Man of Pakistani descent appointed as UK's culture minister

Published April 9, 2014
Sajid Javid — File photo by Reuters
Sajid Javid — File photo by Reuters

LONDON: British Prime Minister David Cameron appointed former banker Sajid Javid as the country's new culture minister, replacing Maria Miller who resigned earlier on Wednesday over an expenses scandal.

Javid has served since last year as financial secretary to the Treasury.

Cameron said on Twitter that lawmaker Nicky Morgan will step up to the financial secretary post at the Treasury, key to the government's relationship with the financial services industry, from her current role as economic secretary.

Javid, the son of a Bristol bus driver, worked for Chase Manhattan Bank and Deutsche Bank before starting his career in politics. He was elected as a member of parliament in 2010.

His father, Abdul, a bus driver, came to the UK from Pakistan in 1961, reportedly with just £1 in his pocket, according to the BBC website

The website added that the self made millionaire , who is considered a rising star in the Conservative Party, is a devotee of Margaret Thatcher and has been tipped as a potential future leader.

Miller said she took “full responsibility” for her decision to stand down as culture secretary, saying she did not want to become a “distraction” from the government's achievements.

She had faced a week of pressure from the main opposition Labour Party, and growing criticism from her Conservative Party colleagues, over payments she had claimed were linked to a loan on a home in Wimbledon, south London.

Prime Minister David Cameron had come under fire for giving Miller his backing over the issue, and in accepting her resignation said he was “sad that you are leaving the government in these circumstances”.

Miller oversaw the ongoing negotiations on creating a new system of regulation for Britain's famously aggressive newspapers that resulted from a public inquiry into press standards.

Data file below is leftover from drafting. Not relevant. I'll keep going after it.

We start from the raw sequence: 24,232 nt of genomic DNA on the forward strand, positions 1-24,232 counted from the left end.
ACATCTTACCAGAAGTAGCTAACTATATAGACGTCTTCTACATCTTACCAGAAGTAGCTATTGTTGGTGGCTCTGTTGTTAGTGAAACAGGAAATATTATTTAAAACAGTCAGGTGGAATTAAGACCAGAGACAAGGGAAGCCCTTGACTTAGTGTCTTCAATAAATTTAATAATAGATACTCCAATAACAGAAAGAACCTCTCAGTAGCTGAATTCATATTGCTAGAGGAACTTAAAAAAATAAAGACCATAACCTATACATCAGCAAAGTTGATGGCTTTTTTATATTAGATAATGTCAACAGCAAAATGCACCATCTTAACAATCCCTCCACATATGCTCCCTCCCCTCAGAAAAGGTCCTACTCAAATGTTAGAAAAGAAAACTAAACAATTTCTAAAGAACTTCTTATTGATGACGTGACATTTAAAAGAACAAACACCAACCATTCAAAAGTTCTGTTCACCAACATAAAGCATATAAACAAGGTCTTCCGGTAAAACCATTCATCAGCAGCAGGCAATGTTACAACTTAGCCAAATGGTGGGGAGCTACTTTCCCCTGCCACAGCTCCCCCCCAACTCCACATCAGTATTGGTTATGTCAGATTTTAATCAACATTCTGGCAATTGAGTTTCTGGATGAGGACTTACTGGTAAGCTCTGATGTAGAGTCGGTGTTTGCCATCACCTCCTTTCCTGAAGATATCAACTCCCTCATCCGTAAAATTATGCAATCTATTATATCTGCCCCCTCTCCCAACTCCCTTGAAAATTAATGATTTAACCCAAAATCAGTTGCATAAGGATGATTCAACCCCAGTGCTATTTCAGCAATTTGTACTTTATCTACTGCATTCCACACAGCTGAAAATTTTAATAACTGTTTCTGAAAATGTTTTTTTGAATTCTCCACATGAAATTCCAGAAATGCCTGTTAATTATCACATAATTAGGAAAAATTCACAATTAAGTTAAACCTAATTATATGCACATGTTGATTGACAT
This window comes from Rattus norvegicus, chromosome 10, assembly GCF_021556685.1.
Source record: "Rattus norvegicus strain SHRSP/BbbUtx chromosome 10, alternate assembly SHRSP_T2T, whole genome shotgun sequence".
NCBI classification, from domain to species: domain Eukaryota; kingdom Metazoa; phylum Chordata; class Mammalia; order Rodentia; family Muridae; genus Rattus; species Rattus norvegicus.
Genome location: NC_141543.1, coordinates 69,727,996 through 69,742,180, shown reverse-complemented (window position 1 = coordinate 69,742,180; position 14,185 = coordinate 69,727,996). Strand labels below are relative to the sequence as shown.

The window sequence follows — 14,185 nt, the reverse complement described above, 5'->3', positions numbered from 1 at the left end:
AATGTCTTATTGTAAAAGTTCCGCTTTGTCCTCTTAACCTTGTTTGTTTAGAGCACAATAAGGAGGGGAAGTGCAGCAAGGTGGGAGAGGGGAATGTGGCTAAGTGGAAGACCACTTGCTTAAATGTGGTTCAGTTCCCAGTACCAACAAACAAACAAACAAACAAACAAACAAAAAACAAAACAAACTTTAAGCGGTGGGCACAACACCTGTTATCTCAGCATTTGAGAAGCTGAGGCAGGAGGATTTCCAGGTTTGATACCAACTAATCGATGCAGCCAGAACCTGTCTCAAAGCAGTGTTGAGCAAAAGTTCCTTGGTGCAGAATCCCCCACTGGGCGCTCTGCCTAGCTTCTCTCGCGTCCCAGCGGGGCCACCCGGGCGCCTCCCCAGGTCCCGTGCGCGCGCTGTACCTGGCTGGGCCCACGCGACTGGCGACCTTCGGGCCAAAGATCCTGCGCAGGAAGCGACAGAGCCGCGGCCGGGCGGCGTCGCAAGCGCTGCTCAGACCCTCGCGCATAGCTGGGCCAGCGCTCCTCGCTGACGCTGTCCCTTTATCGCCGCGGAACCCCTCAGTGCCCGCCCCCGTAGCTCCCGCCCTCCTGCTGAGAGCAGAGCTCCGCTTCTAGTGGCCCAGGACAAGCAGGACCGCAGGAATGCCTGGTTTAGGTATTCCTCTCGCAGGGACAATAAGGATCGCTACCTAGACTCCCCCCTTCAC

She also steered through the legislation that ushered in gay marriage.

Asked if she believed she had been the victim of a media witch-hunt due to her role in implementing the recommendations of the press standards inquiry, Miller said in a television interview: “I fully accept the findings of the parliamentary report. This is about that.”

An independent inquiry found she should pay back £75,400 for expenses she overclaimed on her mortgage, but that was cut to £5,800 by a committee of lawmakers.


Public anger on expenses


In a sign of public anger towards members of parliament abusing the expenses system, more than 185,000 people had signed an online petition calling for Miller to pay back the larger sum or resign.

On Tuesday, she told her local newspaper she was “devastated” by the furore over her expenses and that she had “let down” her constituents, but stopped short of resigning.

Yet support even from her own party had ebbed away.

Two-thirds of Conservative Party members believed she should stand down, according to a poll, because they feared the row was an unwanted distraction in the run-up to European elections next month.

Labour lawmaker John Mann, who made the original allegations against Miller which triggered the standards investigation, said: “About time too.”

”Maria Miller should have resigned immediately and when she didn't resign, Mr Cameron should have shown a bit of leadership and sacked her,” he told BBC radio.

Cameron will likely face questions over Miller's resignation in his weekly question-and-answer session in parliament on Wednesday.

He was also due to face a meeting of senior Conservative backbenchers later.

Lawmakers' expenses became a toxic issue in the British parliament in 2009 when newspaper revelations resulted in five members of the lower House of Commons and two from the upper House of Lords being jailed for fraud.

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